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What’s in a Name? AMERICAN RIVER EAGLETS ARE NAMED AND FAMED

SM S By Susan Maxwell Skinner

T

he names chosen by Orangevale children for a pair of local bald-eagle babies are on the lips of raptor fans all over the

world. In the space of 12 weeks this past summer, siblings Peekaboo and Poppy fed, flapped and eventually flew before the kindergartners’ eyes. Thanks to photos and social media, thousands of followers around the world experienced the growth of eaglets hatched closest to Sacramento in recorded history. “We walk the American River trail every week,” says teacher Tavia Pagan. “One day in fall (2016), an adult bald eagle flew right over the children. We all knew the national bird. It was extra special to see it right in front of us.”

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With their teachers Becky Page and Tavia Pagan, Orangevale kindergarten pupils display photos of the rare bald eaglets they named Peekaboo and Poppy.

Weeks later, the junior naturalists beheld a huge nest. “It was exciting,” recalls teacher Becky Page. “We decided to keep an eye on things. All through winter, the children looked forward to visiting what we called ‘our eagles.’ One day in spring, we heard a new little sound from the nest. We realized it was a hungry baby.” The snowy-crowned parents began supplying the nest with fish from the river. Eventually, bystanders saw a fluffy head rise to welcome deliveries. “One of the children named him Peekaboo,” says Pagan. “We all started calling him that.” When a second baby crested, the kindergarten teachers asked their classes to volunteer another name. Poppy was the final choice, evoking flower-lined river trails and the magic of a wee head popping above the nest.

Delighted by Facebook reports, raptor lovers around the world soon adopted the names. By pure serendipity, the kindergartners also nailed the eaglets’ genders. Peekaboo, they decided, was a boy and Poppy his little sister. Beak shape—a textbook sex identifier— eventually proved them right. Federal law protects bald eagles. As the chicks grew, the schoolchildren and other trail users were warned against lingering near the raptors’ nesting tree. Cordons went up and park rangers cautioned visitors. “We were still able to do our walks,” says Page. “The children were reverent. They used their whisper voices near the nest. They knew to respect the eagle family’s space. We could see Peekaboo and Poppy when they began to flap their wings. Then we saw one of them on a branch. One day, we saw there was only one baby left.”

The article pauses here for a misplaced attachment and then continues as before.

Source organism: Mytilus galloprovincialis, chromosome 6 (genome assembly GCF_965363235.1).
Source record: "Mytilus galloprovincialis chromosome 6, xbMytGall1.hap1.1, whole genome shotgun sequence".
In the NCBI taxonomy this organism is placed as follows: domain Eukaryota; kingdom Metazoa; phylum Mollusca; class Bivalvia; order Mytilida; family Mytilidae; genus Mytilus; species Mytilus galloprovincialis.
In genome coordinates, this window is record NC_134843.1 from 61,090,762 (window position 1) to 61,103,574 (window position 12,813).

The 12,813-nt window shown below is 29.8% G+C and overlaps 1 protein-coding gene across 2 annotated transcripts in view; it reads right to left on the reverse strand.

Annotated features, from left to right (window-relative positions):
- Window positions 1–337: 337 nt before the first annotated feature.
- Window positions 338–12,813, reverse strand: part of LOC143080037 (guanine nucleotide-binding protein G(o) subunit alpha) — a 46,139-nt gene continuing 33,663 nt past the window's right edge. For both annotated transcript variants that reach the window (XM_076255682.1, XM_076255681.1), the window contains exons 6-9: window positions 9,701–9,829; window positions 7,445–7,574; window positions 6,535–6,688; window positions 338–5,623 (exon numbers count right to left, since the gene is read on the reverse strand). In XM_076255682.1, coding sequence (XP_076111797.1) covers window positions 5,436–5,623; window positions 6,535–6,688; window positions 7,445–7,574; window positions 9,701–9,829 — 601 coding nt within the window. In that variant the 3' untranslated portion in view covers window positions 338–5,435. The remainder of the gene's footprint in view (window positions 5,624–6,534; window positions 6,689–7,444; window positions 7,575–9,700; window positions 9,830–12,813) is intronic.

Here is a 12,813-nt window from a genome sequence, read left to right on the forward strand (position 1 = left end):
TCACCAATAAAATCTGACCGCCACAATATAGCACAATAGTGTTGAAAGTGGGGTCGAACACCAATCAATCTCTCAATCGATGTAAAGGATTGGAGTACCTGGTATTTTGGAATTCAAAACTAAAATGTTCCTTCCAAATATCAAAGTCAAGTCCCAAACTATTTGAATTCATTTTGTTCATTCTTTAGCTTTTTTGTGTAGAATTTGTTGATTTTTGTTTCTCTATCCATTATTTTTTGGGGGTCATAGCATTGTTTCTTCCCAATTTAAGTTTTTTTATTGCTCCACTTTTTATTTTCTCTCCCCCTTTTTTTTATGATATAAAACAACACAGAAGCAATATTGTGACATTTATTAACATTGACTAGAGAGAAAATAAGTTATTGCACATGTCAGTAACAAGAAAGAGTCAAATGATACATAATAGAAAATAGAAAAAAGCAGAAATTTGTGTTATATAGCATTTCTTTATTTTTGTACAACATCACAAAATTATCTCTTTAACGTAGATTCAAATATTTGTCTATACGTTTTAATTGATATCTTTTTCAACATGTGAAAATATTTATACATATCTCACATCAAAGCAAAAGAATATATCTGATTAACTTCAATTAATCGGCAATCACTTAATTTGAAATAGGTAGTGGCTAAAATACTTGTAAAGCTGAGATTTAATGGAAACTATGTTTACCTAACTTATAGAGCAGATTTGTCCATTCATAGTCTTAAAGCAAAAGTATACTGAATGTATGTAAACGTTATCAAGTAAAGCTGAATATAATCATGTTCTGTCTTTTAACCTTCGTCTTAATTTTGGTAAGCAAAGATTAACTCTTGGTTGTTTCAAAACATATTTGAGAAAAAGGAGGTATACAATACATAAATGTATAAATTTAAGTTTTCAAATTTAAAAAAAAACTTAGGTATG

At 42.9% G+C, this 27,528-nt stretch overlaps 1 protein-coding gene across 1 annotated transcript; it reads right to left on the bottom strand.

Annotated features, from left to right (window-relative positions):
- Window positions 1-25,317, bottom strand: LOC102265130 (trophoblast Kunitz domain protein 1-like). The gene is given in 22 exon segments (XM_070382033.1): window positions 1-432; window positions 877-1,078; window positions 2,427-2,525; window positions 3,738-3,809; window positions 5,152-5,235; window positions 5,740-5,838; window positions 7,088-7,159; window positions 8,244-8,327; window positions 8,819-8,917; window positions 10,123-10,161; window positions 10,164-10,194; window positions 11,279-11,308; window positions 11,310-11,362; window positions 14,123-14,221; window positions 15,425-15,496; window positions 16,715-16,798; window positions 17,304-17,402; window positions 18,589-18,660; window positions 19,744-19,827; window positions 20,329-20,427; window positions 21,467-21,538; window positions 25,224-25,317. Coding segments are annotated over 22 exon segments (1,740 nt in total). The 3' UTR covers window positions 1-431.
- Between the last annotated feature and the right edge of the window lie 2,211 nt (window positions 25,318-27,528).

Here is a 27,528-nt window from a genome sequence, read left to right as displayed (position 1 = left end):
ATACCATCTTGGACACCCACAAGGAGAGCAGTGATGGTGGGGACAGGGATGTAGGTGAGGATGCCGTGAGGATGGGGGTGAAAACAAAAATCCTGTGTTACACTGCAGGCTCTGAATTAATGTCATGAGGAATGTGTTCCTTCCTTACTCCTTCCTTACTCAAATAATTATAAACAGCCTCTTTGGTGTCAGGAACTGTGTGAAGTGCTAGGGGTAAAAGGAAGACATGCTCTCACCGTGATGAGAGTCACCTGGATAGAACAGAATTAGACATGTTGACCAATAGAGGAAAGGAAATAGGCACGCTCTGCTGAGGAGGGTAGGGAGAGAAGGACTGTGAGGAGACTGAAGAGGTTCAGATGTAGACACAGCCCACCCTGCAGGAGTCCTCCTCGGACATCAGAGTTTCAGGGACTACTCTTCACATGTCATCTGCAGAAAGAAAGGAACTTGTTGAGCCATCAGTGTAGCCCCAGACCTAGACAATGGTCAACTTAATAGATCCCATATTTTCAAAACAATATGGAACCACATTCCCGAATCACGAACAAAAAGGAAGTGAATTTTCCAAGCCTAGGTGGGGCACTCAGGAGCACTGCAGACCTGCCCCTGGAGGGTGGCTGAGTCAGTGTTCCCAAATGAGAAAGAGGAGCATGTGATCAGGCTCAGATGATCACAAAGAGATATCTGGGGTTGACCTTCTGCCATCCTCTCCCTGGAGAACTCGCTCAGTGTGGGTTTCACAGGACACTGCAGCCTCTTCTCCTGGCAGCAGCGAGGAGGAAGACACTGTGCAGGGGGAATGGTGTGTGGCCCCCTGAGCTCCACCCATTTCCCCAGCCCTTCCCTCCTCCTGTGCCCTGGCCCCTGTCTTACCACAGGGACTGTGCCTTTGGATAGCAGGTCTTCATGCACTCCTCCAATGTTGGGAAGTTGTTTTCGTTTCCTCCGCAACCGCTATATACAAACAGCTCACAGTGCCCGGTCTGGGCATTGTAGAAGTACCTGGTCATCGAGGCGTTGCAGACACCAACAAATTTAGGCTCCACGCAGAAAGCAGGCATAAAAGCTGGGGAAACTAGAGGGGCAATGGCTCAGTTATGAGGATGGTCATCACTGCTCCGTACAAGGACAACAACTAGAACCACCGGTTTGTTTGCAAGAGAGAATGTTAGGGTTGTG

Peekaboo fledged first. A week later, his sister flew the coop. For weeks, their dutiful parents continued food deliveries in and near the nesting tree. In summer, the juveniles began hunting on their own. By fall, they had found territory downriver. “The children were concerned about where Peek and Poppy were,” says Pagan. “We encouraged them to use their imagination.” The teachers think the 5- and 6-year-olds’ eagle encounter blessed them with extra appreciation for wildlife. “We hope this experience helps them grow into people who protect nature,” says Pagan. “We protect what we love. And we only love what we experience.” Susan Maxwell Skinner can be reached at sknrband@aol.com. n

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